After Audrey uses the X-Acto knife to cut the boundary of the skin that will guide to help her peel the skin off, she takes a curved skinning knife and begins to carefully detach the skin from the flesh.

A closer look at Audrey using a curved skinning knife to peel the skin away from the flesh.

Audrey uses an ulu to scrape clean the white underside of the skin. She scrapes off what ever flesh and black-coloured tissues that remain.

Once we learned how to skin a whole fish, Audrey tells us that two more skins are needed in order to make a basket. Apart from the Chum we were gifted to practice skinning, Audrey and Scott had also prepared extra skins for us.

More chum salmon skins waiting to be scraped and cleaned. Notice the beautiful pink patterns that are on these skins!

While we ulu-scraped the extra two skins clean of any remaining flesh and tissues, the previous two skins we had worked on were hydrating in a large Ziplock bag filled with water. As soon as the two extra skins were scraped clean, they too were placed into the water-filled bag. Before sealing off the bag, a few drops of Dawn dishwashing soap is added to the mix. With the bag completely sealed, we sloshed the skins and soapy water together, marinating them and cleaning off any remaining slime and residue. Once the skins have completed their bath, it was time to pour out all of the soapy water and rinse the skins in clean, cold water. Important to note that when washing the skins, never wash with warm or hot water. What I have learned from my personal experience is that 20C (68F) is the maximum temperature for washing or soaking fish skins, or else the skins begin to instantly deteriorate.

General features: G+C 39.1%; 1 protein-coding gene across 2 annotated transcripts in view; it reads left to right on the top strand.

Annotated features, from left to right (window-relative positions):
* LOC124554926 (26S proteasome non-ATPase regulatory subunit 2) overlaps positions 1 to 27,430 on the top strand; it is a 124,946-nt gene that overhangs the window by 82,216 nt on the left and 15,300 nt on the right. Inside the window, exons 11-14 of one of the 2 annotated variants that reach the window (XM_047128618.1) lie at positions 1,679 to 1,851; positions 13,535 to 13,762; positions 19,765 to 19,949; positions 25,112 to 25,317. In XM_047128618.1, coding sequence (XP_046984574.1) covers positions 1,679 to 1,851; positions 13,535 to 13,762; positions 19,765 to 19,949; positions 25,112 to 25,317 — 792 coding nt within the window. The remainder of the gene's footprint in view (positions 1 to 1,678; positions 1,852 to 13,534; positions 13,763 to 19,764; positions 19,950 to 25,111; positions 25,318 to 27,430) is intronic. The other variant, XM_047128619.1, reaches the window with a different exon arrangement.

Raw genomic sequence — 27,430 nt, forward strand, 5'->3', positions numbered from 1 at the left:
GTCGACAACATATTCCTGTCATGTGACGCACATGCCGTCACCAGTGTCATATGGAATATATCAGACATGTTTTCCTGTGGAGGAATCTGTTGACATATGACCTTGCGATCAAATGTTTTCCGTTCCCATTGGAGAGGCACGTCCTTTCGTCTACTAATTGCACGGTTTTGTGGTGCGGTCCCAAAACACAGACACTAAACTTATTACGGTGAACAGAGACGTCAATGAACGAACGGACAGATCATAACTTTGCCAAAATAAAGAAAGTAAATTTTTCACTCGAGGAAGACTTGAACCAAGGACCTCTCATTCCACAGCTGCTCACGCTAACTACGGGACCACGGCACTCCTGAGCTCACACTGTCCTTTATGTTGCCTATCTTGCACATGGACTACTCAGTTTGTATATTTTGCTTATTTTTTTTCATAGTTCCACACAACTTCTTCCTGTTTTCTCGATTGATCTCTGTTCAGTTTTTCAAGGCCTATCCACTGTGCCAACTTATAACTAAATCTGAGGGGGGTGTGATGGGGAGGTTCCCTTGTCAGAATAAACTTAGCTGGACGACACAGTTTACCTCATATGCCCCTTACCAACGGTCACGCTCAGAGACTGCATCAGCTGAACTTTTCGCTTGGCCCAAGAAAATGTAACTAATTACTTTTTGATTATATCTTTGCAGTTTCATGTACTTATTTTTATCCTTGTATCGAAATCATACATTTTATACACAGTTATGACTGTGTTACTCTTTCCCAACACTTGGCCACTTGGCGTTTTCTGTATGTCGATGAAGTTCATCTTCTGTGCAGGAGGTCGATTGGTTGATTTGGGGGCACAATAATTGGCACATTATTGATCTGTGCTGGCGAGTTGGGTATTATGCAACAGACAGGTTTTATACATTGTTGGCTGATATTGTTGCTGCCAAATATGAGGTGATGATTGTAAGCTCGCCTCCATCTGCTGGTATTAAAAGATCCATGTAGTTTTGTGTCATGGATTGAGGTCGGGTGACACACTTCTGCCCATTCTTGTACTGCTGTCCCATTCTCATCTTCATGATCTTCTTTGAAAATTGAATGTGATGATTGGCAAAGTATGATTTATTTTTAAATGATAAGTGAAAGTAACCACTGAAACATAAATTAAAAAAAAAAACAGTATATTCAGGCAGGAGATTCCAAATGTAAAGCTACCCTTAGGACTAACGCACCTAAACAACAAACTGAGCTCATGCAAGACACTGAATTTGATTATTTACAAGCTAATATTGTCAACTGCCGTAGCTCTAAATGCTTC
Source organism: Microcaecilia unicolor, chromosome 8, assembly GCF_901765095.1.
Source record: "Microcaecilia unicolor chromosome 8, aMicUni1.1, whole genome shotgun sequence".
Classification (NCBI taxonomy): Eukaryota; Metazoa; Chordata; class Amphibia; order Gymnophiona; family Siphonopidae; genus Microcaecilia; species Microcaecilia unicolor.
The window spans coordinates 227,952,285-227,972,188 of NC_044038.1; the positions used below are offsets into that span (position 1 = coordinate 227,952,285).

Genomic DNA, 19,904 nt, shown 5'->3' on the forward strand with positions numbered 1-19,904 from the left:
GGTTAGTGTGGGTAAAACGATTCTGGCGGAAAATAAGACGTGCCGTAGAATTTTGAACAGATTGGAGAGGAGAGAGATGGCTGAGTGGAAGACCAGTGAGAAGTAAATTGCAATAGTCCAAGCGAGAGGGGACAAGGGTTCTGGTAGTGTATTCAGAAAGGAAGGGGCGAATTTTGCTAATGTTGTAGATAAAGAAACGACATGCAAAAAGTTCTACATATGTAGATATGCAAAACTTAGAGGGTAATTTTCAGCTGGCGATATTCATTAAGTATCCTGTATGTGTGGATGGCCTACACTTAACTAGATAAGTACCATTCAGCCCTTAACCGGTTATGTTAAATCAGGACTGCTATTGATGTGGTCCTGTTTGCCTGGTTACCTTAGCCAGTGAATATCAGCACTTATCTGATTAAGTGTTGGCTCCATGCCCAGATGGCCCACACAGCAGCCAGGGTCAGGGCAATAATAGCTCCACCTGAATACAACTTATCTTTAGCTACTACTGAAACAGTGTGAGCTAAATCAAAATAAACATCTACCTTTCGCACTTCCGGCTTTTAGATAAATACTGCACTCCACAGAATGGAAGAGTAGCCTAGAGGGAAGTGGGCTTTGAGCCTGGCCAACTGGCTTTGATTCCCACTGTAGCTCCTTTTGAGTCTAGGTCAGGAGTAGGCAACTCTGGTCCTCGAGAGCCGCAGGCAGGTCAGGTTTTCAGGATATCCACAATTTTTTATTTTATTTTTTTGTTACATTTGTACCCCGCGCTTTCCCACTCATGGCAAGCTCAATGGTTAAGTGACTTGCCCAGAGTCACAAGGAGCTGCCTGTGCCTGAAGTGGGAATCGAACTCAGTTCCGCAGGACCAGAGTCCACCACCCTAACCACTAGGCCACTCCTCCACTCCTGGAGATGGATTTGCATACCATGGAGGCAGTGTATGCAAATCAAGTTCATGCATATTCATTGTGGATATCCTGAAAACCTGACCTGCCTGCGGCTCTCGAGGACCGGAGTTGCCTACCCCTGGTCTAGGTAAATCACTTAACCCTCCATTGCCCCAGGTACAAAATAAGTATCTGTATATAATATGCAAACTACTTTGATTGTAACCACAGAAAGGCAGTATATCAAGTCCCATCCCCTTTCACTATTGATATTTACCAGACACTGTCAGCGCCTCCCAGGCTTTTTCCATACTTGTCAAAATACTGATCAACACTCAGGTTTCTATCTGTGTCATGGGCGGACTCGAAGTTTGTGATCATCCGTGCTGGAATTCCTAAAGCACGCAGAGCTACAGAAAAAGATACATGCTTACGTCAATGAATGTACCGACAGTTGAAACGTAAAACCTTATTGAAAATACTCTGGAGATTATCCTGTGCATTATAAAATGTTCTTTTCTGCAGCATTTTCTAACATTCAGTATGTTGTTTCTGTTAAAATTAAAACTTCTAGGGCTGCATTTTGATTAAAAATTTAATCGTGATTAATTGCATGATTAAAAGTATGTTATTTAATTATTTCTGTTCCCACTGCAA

The rinsed skins are placed back into the Ziplock bag. This time, we poured 70% rubbing alcohol into the bag, just enough to cover the four skins. Once the bag is completely sealed, the skins marinate in the rubbing alcohol overnight. Audrey advises that 70% should be the maximum, anything more (such as 90%) will destroy the skins.

I have found this rubbing alcohol method to be fascinating, especially since my preservation method of fish skins is through tanning the skins into leather. In past research, I had briefly come across an article on isopropyl alcohol as a preservative for specimens, but had never considered it as a means to work with. Compared to brain tanning and bark tanning, this method is certainly much easier and faster. I can see why Audrey would prefer this process. However, it is important to note that the skins are still skins, and have not been transformed into a longer lasting state such as leather. For Audrey's purpose of making baskets out of fish skins, I can understand why the rubbing alcohol method of preservation is preferred and works best for her. Once air dried, the skins become a semi-translucent, plastic state.

cutting, sewing, dyeing